Walking and Talking the Gendered State: Women, Security and Authority in Karachi, Pakistan

Husain, Fauzia, Sociology - Graduate School of Arts and Sciences, University of Virginia
Pugh, Allison, AS-Sociology, University of Virginia

This dissertation draws on an in-depth examination of the experiences and routine practices of three groups of state-employed women security-service-workers charged with extending state capacity by serving and regulating women citizens in Karachi, Pakistan. Drawing on 120 interviews and hundreds of hours of field observations, I construct two specific explanations for the glass ceiling these women experience. First, I outline the symbolic problems these women face in occupying state-based security-service roles, which are understood in the Pakistani context as tainted for women. Second, I describe the relational repercussions that result from these symbolic issues. Specifically, I argue that beyond gendered organizational scripts and templates, the glass ceiling is upheld also by the cultural and relational problem of performative mismatch. In the workplace, as in other arenas of social life, people are constrained to do gender in ways that conform to broader cultural expectations. Performances that do not accord with these expectations are read as mismatched or incongruent. As we know from gender scholarship, mismatched performances can provoke repercussions for actors deemed to be in violation of gender norms. But as I show in this dissertation, mismatched performances can create other important outcomes for workplace success, such performances can also constrain women’s relational capacities, their ability to get people to buy into their self-presentations, to cooperate with their projects and aspirations and to welcome them into various networks. Performative mismatch therefore can cause women to get left behind at work in two ways, first by reinforcing a sense of their lack of fit or competency for a particular position and second by undermining their relational abilities within the social space of work. By focusing on ways that these two mechanisms, cultural and relational, come together in performance to uphold the glass ceiling, this dissertation illuminates not only how gendered exclusion and subordination is structured in the workplace but also how power within the state comes to be constructed through interactive performance in gendered and classed ways.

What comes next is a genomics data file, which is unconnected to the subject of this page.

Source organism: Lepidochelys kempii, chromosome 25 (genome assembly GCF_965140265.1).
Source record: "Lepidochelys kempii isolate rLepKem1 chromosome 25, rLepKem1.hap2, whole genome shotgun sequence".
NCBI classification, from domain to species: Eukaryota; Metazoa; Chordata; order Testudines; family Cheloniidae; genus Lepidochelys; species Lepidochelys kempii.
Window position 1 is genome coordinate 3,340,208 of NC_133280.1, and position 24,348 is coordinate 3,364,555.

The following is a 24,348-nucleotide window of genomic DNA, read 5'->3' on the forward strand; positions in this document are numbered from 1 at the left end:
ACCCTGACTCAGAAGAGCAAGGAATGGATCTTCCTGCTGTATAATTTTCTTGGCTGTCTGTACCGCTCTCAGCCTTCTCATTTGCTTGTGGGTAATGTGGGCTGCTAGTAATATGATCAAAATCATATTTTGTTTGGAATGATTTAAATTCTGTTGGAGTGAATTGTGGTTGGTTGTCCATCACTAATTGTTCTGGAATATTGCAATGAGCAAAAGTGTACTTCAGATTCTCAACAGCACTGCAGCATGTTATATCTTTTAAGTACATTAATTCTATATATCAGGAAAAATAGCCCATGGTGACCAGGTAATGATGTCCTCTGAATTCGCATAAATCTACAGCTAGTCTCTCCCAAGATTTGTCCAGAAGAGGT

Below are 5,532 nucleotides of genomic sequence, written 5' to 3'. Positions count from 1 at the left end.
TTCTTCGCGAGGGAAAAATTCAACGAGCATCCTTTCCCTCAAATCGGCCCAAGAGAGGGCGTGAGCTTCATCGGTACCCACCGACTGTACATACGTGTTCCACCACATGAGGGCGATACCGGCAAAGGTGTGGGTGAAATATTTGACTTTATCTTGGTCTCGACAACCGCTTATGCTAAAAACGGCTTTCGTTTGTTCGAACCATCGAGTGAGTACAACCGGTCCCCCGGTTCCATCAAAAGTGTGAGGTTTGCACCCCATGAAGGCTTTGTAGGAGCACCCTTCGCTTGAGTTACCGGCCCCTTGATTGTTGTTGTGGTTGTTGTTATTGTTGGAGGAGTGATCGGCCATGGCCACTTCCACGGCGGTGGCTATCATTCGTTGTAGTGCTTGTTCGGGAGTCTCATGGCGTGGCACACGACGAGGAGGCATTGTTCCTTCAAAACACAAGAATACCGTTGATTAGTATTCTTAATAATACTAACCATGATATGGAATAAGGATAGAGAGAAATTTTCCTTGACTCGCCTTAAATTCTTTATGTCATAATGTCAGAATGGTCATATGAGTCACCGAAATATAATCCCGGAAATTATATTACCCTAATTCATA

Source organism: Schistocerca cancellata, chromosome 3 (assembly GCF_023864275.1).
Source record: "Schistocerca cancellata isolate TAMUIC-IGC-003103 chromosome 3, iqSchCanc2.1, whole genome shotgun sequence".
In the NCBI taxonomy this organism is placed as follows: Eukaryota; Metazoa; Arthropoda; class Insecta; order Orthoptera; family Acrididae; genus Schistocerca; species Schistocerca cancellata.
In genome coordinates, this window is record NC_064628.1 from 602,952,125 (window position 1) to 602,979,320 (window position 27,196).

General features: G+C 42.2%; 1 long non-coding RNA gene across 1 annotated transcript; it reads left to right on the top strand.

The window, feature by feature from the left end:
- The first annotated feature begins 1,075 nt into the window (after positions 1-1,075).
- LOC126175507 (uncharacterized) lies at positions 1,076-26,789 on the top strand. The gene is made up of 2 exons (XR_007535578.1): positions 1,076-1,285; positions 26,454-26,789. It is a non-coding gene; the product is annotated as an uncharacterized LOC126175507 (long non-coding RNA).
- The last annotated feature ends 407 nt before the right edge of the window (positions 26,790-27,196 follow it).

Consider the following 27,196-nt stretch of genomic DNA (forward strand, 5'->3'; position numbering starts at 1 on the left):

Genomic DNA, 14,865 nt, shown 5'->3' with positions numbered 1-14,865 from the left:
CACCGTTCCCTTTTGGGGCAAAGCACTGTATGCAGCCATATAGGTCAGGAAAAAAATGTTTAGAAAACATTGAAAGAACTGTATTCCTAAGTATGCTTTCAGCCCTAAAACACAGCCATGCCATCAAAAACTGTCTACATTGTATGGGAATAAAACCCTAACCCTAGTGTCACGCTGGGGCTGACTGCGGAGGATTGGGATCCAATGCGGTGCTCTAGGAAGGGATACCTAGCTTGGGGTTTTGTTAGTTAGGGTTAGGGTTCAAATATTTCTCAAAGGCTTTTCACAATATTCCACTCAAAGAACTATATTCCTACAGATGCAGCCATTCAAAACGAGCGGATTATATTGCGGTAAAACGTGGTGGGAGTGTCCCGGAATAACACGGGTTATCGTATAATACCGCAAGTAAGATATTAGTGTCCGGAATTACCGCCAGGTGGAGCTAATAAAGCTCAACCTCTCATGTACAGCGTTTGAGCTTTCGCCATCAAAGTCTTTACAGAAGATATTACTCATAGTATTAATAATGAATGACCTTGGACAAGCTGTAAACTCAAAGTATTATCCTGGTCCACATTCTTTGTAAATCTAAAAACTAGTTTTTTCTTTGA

PHD (Doctor of Philosophy)
Agency, Gender, Security, Power, Corruption, Networks
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